Barbados has made a slight improvement in the perception of corruption, making it the least corrupt of Caribbean countries that were ranked by a global anti-graft watchdog.
In Transparency International’s 2020 Corruption Perception Index (CPI) report, released Thursday, Barbados now ranks 29th out of 180 countries in this year’s report with a score of 64 out of 100.
It’s edged up one spot from its 2019 ranking of 30th out of 180 countries with a score of 62 out of 100, behind the Bahamas who was ranked at 29th.
This time around, Barbados swapped places with the Bahamas at 30th and a score of 63.
A score of 100 indicates that a country is very clean, while a score of zero indicates high corruption.
Other Caribbean countries included in the ranking were St Vincent and the Grenadines with a score of 59 to ranked 40th; St Lucia (56) received a ranking of 45th; Dominica (55) 48th; Grenada (53) 52nd; and Jamaica (44) ranked 69th.
Among the larger countries in the region Guyana (41) was ranked 83rd while Trinidad and Tobago (40) received a ranking of 86th; Suriname (38) 94th; Dominican Republic (28) 137th; and Haiti with a score of 18, ranking at just ten places from the global bottom.
The report found persistent corruption is undermining health care systems and contributing to democratic backsliding amid the COVID-19 pandemic.
But it argues that the least corrupt nations have tended to produce the best response to the virus.
Transparency International chair Delia Ferreira Rubio warned that COVID-19 was not just a health and economic crisis, but also a corruption crisis that countries were failing to effectively manage.
“The past year has tested governments like no other in memory, and those with higher levels of corruption have been less able to meet the challenge,” said Rubio. But even those at the top of the CPI must urgently address their role in perpetuating corruption at home and abroad.”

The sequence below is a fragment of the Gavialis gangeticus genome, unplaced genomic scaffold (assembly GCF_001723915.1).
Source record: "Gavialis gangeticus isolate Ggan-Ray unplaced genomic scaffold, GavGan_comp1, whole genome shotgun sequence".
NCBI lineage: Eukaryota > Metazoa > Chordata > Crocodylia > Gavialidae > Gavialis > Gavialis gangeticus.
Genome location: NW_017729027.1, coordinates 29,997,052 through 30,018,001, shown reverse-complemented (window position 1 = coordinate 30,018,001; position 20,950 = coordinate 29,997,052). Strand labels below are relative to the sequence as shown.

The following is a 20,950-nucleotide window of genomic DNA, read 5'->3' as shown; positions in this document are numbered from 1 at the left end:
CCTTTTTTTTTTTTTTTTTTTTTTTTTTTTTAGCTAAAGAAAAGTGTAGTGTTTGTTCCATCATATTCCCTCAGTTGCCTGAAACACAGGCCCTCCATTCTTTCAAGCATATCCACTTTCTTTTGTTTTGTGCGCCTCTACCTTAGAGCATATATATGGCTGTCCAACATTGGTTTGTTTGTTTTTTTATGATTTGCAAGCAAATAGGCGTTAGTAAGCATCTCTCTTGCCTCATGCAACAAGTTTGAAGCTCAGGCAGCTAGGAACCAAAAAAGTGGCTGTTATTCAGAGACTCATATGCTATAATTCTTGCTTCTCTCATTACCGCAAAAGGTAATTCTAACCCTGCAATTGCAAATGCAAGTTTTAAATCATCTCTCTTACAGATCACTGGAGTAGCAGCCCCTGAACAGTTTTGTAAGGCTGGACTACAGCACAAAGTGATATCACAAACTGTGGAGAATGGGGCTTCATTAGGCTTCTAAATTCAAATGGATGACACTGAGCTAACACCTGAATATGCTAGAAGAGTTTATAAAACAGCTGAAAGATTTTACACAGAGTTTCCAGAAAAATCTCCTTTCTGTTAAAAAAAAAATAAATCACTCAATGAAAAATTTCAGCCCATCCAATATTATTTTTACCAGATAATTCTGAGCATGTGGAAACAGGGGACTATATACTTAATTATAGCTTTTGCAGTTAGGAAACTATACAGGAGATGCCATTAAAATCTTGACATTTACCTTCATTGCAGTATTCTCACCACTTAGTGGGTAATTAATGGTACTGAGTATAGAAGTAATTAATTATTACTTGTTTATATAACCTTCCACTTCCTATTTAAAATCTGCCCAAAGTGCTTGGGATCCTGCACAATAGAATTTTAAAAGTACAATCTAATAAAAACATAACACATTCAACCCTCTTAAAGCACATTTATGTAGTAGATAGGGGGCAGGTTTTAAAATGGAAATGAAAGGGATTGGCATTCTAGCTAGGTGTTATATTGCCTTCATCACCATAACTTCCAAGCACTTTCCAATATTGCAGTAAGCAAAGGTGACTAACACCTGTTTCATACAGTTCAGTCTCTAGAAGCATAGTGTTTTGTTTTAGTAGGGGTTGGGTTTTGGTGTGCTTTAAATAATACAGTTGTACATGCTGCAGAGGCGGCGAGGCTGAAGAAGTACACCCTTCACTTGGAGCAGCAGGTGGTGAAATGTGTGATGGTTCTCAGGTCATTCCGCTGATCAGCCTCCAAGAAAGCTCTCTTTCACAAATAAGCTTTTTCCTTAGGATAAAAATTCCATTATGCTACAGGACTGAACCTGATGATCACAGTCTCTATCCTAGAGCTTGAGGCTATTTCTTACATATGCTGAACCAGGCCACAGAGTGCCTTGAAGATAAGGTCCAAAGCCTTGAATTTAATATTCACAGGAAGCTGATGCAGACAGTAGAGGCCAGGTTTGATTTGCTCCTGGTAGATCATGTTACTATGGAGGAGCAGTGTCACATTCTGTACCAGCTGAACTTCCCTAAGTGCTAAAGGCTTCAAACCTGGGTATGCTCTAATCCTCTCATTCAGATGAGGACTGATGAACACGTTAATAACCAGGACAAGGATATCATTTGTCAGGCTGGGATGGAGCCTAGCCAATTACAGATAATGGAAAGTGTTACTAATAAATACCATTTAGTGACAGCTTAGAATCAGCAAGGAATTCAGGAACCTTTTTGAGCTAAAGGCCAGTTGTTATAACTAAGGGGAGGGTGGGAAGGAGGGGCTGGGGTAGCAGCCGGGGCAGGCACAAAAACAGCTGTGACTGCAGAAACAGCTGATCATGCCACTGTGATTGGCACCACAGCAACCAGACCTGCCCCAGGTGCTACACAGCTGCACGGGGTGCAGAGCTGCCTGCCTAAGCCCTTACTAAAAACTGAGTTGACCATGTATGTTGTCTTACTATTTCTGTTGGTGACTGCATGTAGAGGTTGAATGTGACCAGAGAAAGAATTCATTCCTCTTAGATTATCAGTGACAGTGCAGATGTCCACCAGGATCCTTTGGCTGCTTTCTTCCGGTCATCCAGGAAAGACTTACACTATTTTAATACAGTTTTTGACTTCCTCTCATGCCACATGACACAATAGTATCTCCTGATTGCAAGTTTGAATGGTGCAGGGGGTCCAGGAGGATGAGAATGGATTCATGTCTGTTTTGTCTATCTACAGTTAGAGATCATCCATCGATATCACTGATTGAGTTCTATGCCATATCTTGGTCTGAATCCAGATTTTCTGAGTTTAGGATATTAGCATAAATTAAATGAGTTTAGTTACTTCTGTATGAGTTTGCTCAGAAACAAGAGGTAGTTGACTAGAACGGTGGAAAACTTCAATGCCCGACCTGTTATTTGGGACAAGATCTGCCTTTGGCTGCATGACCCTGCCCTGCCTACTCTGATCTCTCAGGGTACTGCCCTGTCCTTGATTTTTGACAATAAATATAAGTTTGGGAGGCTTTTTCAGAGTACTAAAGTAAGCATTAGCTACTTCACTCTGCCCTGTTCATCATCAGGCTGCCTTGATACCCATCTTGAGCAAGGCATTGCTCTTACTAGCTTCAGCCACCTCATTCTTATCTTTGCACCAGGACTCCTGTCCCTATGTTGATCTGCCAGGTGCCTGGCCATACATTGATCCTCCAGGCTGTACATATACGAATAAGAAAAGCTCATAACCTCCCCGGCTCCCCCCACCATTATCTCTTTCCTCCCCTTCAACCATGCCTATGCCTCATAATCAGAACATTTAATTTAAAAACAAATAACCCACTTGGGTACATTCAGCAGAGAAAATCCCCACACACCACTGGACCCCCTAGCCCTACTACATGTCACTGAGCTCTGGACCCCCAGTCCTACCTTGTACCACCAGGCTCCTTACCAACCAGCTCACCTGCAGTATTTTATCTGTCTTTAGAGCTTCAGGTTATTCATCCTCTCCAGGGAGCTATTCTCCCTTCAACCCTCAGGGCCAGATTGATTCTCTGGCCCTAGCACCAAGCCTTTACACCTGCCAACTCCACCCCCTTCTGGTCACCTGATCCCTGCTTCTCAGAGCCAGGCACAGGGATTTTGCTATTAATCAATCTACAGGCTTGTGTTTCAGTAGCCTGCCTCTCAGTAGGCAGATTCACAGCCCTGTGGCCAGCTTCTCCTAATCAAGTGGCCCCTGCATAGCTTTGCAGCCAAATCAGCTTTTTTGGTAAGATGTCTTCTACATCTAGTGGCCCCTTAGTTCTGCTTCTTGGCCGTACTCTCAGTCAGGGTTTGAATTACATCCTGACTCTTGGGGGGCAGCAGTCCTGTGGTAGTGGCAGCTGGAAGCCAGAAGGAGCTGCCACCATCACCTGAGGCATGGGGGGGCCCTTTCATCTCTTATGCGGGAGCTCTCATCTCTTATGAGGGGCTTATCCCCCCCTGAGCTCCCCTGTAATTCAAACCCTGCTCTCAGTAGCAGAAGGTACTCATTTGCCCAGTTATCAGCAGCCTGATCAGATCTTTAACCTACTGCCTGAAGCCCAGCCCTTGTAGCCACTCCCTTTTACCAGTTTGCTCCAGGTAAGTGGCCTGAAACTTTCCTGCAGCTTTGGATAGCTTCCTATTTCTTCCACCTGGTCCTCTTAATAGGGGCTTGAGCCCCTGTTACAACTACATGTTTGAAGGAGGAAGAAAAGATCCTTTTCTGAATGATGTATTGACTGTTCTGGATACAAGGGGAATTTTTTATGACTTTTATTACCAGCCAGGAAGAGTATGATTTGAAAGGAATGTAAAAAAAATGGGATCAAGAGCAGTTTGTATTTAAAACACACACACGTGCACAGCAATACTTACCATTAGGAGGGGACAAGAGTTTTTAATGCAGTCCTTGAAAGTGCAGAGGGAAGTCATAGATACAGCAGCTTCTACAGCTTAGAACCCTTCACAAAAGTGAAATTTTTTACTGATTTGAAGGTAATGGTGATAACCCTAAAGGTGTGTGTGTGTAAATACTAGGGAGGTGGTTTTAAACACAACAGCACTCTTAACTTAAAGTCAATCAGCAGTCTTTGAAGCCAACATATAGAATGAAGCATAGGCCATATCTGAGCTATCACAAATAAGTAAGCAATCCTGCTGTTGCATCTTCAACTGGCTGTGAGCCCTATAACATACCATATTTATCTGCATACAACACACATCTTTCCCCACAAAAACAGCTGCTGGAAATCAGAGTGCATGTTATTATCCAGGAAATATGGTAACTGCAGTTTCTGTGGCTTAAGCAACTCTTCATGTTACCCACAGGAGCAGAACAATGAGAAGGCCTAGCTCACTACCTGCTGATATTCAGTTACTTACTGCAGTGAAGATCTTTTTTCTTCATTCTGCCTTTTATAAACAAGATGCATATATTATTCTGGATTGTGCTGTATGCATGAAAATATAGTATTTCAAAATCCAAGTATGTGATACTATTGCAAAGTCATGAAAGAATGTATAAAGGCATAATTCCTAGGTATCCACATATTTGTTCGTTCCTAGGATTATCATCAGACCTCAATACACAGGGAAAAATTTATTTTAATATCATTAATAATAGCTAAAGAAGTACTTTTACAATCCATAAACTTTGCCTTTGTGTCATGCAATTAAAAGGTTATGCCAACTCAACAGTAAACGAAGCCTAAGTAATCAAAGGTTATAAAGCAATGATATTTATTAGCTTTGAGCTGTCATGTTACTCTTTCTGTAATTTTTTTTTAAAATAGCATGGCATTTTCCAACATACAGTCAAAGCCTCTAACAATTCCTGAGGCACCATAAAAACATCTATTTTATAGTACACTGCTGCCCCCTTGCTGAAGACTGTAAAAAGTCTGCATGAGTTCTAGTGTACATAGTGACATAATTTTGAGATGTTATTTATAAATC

The 2020 edition of the CPI ranks 180 countries and territories by their perceived levels of public sector corruption, drawing on 13 expert assessments and surveys of business executives.
The document pointed out that similar to other regions, the Americas took extraordinary measures to fight the COVID-19 pandemic in the forms of various states of emergency that restricted civil rights.
Transparency International’s report said: “These restrictions curtailed freedoms of speech and assemble, weakened institutional checks and balances, and reduced space for civil society.
“Across the region, citizens struggle to access reliable and up-to-date information on health statistics and emergency procurement. A major challenge facing the region is ensuring that funds and programmes for COVID-19 relief are not lost to corruption and reach the intended recipients. Failure to deliver this aid risks increased social discontent, stokes harmful populism, and creates still greater poverty and inequality.”
The authors of the 34-page document also warned that Governments must guarantee that the development, purchase and distribution of COVID-19 treatments and vaccines were transparent and equitable.
“It is crucial that governments permit civil society organizations and the press to function as watchdogs, holding politicians and businesses to account,” it added.